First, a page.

Meet Jacob, a startup CEO who went through the bootcamp and hired his batchmates
In this article series, we're introducing our hiring partners in Tokyo: startups, web agencies or large tech companies that regularly hire Le Wagon Tokyo graduates. Discover their services, the working environments they propose, and most importantly, what they like about our amazing graduates!
This time, we are sitting down with Jacob, Lunaris’ CEO, who went through our part-time web development course himself and hired two of his batchmates as web developers.
Hi, Jacob! Thanks for your time. Could you please tell us about your entrepreneurial journey?
It all started for me as a 15-year-old in Germany. I was obsessed with collecting video games but there really weren’t any sources that would export high-quality Japanese games. I quickly found that I could make some money on the side by helping collectors get their stuff: I’d just fly to Japan, fill up my suitcase with stuff, then sell it back home. I’d make roughly 4-10K euros per trip. In a few years, my side hustle grew so much that I decided to relocate to Japan and bootstrap my own company there.
Ten years later, I’m running an ecommerce business, Solaris, as well as Lunaris, a web development company focused on creating apps for the Shopify ecosystem, with almost 20 people employed.
Amazing! Why did you decide to go through Le Wagon web development bootcamp?
After our first hire for the Solaris web development team, I quickly realized that I had gaps in my knowledge about the technical process. Driven by the necessity to understand the efforts and timeline required for implementing features, I started to learn web development. The last missing link was to actually learn how to build web applications by myself. We had already hired a couple of Le Wagon graduates in the past, and it just made sense to go through the bootcamp myself.
How did you juggle between running two companies and learning to code?
It was definitely challenging. Making time for the coding bootcamp while still being active in the day-to-day company operations was a lot but I managed to make it work. I do wish I had had more time and energy to commit to my studies, especially since it really helps me understand how software works so I can communicate on a similar level with our developers.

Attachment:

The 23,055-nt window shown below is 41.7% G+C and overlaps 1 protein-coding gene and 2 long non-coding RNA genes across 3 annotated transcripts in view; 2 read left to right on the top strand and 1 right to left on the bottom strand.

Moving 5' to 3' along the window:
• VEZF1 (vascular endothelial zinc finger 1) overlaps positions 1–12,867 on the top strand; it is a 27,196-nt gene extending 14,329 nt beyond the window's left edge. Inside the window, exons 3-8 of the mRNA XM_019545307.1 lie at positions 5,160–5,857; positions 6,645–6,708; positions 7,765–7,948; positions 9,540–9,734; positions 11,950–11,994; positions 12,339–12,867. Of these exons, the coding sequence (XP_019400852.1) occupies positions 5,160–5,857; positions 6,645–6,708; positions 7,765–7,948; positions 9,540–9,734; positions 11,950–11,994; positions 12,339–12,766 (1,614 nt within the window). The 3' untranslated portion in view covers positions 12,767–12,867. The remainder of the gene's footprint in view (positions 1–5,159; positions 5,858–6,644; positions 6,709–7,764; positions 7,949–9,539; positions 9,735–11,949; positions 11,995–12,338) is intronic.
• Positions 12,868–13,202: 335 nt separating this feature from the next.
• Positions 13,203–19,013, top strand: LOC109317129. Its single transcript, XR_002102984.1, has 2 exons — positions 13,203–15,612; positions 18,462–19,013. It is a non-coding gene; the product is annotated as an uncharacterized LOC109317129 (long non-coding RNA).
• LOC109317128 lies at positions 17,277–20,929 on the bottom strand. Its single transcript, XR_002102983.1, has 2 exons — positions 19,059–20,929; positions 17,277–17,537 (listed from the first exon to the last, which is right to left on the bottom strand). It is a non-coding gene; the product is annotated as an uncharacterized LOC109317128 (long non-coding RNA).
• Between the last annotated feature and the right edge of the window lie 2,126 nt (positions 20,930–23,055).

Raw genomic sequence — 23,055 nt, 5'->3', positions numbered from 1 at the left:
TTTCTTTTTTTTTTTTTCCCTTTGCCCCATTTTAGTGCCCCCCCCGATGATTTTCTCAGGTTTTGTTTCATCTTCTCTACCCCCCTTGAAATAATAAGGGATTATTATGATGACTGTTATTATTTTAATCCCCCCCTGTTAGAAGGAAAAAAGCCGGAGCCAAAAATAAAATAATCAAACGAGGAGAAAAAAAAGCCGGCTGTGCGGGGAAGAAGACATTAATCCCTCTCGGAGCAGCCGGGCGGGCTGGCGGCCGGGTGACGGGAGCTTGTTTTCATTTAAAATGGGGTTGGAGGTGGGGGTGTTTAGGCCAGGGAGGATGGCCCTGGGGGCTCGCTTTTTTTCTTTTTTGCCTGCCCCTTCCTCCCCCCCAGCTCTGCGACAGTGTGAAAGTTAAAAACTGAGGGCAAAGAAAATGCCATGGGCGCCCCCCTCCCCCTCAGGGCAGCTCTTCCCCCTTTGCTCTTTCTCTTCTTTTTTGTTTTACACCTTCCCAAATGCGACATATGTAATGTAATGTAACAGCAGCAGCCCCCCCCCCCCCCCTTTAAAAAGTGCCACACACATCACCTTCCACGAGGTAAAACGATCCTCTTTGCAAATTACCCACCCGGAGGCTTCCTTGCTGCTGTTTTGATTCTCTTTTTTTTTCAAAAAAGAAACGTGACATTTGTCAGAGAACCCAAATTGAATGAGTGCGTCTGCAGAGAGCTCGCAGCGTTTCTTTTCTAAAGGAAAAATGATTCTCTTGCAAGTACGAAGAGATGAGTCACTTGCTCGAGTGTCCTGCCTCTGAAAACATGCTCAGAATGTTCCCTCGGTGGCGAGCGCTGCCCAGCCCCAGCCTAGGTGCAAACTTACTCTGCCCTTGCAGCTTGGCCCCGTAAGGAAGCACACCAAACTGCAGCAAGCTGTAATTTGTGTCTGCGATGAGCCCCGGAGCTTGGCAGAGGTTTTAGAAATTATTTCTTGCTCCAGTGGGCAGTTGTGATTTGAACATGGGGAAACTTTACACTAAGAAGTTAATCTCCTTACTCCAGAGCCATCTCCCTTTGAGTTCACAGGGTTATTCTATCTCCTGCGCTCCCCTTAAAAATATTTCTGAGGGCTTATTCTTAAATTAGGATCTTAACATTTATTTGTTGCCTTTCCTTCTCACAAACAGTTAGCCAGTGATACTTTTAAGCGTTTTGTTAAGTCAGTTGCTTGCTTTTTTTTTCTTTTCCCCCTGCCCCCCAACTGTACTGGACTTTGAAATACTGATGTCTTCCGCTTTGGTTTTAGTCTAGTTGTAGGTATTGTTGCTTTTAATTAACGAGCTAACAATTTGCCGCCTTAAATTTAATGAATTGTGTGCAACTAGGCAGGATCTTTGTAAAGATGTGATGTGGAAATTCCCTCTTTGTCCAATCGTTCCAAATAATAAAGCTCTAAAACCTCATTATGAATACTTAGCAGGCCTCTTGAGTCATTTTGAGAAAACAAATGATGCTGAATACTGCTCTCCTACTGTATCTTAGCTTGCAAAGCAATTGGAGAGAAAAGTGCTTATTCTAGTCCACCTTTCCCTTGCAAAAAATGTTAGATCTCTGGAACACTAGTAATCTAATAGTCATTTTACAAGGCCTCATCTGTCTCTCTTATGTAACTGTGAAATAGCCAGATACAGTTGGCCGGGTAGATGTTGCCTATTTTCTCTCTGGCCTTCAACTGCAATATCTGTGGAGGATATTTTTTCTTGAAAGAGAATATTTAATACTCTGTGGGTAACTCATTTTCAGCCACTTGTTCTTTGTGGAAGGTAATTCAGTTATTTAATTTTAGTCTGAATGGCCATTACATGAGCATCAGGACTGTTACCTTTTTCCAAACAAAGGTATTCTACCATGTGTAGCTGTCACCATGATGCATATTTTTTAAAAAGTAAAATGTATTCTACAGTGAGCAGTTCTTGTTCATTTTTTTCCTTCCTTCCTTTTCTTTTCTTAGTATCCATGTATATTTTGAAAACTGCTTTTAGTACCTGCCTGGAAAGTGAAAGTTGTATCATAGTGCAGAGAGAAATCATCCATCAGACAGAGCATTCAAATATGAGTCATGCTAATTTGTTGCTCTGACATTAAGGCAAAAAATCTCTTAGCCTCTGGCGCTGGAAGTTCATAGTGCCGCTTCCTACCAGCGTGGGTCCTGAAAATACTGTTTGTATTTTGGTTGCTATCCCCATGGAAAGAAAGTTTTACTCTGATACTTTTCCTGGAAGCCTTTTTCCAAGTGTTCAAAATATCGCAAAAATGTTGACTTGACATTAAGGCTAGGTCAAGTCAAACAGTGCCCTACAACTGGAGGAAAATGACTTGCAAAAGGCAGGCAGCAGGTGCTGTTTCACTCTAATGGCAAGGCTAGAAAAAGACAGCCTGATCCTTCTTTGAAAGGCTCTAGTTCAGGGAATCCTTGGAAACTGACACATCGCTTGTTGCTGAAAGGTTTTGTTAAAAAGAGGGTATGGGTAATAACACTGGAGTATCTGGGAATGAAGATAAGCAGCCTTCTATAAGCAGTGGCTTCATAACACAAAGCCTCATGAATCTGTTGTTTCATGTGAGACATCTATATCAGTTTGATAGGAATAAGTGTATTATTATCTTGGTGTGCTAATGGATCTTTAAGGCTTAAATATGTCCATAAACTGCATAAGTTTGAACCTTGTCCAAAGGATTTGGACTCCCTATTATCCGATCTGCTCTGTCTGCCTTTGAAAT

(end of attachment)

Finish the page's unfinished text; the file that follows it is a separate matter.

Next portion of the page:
Learning how to code is essential for anyone, because it teaches you how every app you interact with works. On top of that, it encourages you to tackle problems in a very different manner, making it a very good skill to have. It’s like learning how to see an additional color – you don’t notice until you learn that color, but then you can see the whole world in a very different light.
How can you describe Lunaris’ working and hiring culture?
It’s a meritocracy. We have a very laid back environment but also demand certain goals to be achieved. People who want to shoot for the moon will thrive with us but those only wanting a paycheck and easy day-to-day routine will find it difficult.
It took a while to find our groove with the hiring process. Personality that fits with our team is the number one thing that we’re looking for during the interview. Applicants should have the right attitude, mindset and potential to learn new things.
We don’t care about degrees – I personally don’t have any. We’ve had all kinds of background and education combinations and noticed that none of these bullet points in the CV mattered for how well we work together.
How come you hired two of your coding batchmates?
When I joined the bootcamp, I didn’t have the intention of hiring anyone but that’s exactly what happened. All my batchmates were awesome! I instantly took a liking to how serious and capable Tieu was and David’s enthusiasm was off the charts. As the bootcamp was nearing the end, I offered them full-time positions at Lunaris.
What do you like about Le Wagon alumni?
Our first hire from Le Wagon was three years ago and we are so happy to have him on our team. In three years, Cole has learned as much as some other developers would learn in five to ten years.
Programming is a demanding field and willingness to take a leap, even something as small as adjusting your weekly schedule to meet the demands of the bootcamp, already proves a person’s capability. A company that is striving for more would definitely want to have that kind of mindset.
Thanks, happy to hear that. What’s your plans for the Lunaris’ future?
Never stop growing and shoot for the moon. As the company owner, I don’t want to have anyone who’s just tagging along. I will help my employees to go to the next stage and take on more responsibility. Let’s see how far we can take this!